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Law360 (June 21, 2021, 6:49 PM EDT) -- As COVID-19 cases continue to fall and vaccination rates rise, the Pennsylvania Supreme Court on Monday ordered judges and staff across the state back to work in person as part of a return to what it called "pre-pandemic status" for judicial operations.
While county-level president judges have been given the latitude since last summer to mandate courthouse closures and provide staff the opportunity to work from home, the state's high court said on Monday that judicial offices needed to reopen in person following the July 4 holiday.
"All courtrooms, adjacent judicial facilities, chambers, and offices within the Unified Judicial System shall be fully opened and staffed by judges and other personnel," the court said in a one-page per curiam order.
The justices ordered a statewide suspension of most courthouse operations in March of last year as the pandemic took hold, but eventually rolled back the restrictions in June, leaving it up to individual counties to decide how best to manage operations on the ground.
But in their order on Monday, the justices stripped local president judges of their authority to declare local judicial emergencies in response to the pandemic.
While some counties began holding in-person jury trials again last summer, larger locales like Philadelphia and Allegheny County, which includes Pittsburgh, only began bringing jurors back into their facilities in the fall before eventually suspending proceedings again as a result of new spikes in COVID-19 cases.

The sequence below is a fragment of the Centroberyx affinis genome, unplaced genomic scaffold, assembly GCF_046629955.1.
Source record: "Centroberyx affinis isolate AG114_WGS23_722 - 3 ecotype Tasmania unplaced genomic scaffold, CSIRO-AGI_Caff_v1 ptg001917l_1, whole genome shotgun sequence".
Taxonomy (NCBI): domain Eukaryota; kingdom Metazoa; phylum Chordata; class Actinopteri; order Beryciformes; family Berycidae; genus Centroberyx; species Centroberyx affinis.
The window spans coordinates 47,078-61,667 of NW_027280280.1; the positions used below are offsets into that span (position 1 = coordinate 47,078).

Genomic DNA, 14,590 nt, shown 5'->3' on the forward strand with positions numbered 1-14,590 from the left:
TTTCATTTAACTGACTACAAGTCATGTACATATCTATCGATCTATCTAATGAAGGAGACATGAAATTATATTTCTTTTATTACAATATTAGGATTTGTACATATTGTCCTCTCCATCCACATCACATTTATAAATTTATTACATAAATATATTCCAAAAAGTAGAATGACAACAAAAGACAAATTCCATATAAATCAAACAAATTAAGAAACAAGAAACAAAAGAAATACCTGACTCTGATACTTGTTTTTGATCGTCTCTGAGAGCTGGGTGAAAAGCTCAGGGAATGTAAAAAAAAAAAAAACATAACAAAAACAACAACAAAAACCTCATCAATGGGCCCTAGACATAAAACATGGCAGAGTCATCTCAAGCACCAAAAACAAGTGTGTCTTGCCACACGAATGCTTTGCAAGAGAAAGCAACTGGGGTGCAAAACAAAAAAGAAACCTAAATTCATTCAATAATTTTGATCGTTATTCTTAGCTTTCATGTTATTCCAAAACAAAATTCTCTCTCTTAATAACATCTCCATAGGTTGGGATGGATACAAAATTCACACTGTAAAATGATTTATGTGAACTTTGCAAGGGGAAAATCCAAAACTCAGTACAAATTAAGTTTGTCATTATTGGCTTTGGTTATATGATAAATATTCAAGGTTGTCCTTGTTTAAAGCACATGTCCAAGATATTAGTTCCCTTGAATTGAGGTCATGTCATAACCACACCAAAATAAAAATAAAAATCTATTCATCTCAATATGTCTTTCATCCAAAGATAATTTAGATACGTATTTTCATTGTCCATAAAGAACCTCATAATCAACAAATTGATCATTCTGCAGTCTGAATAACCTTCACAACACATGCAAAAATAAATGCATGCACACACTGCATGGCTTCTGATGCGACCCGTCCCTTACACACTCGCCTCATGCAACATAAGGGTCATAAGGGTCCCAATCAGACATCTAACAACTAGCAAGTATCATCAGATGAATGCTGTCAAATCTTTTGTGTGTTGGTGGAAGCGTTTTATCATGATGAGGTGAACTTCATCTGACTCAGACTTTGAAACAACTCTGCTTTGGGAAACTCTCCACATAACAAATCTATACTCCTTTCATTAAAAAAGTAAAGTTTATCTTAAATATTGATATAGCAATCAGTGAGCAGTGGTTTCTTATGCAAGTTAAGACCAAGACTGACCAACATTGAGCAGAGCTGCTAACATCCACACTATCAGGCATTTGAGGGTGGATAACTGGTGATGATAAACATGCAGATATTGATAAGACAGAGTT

Jury trials in Philadelphia and Allegheny County picked back up in the spring, although a spokesman said that civil trials in Allegheny County weren't expected to start up again until late summer or early fall.
Court systems in Philadelphia, Allegheny County and elsewhere around the commonwealth have also relied heavily on technology like Zoom and Microsoft Teams to conduct hearings and other proceedings remotely.
While the state Supreme Court's order on Monday did not expressly bar such remote proceedings after the July 4 holiday weekend, the justices did say they would require county-level judicial staff to start reporting for work in person and for court facilities to open to the public.
In the case of Philadelphia, spokesman Gabriel Roberts said that the court system was working on scaling up the number of trials and other proceedings being held in person in City Hall, where the civil division sits, and across the street in the city's Stout Center for Criminal Justice.
"The Philadelphia courts will continue the work of steadily, and safely, increasing our operational capacity, as stated in the Supreme Court's order," he said.
Joe Asturi, director of intergovernmental affairs for the Allegheny County courts, said there had already been plans in place to have all employees who'd still been working remotely in Allegheny County return to the office in July.
"It's pretty consistent with what our plans were for July," he said.
--Editing by Daniel King.
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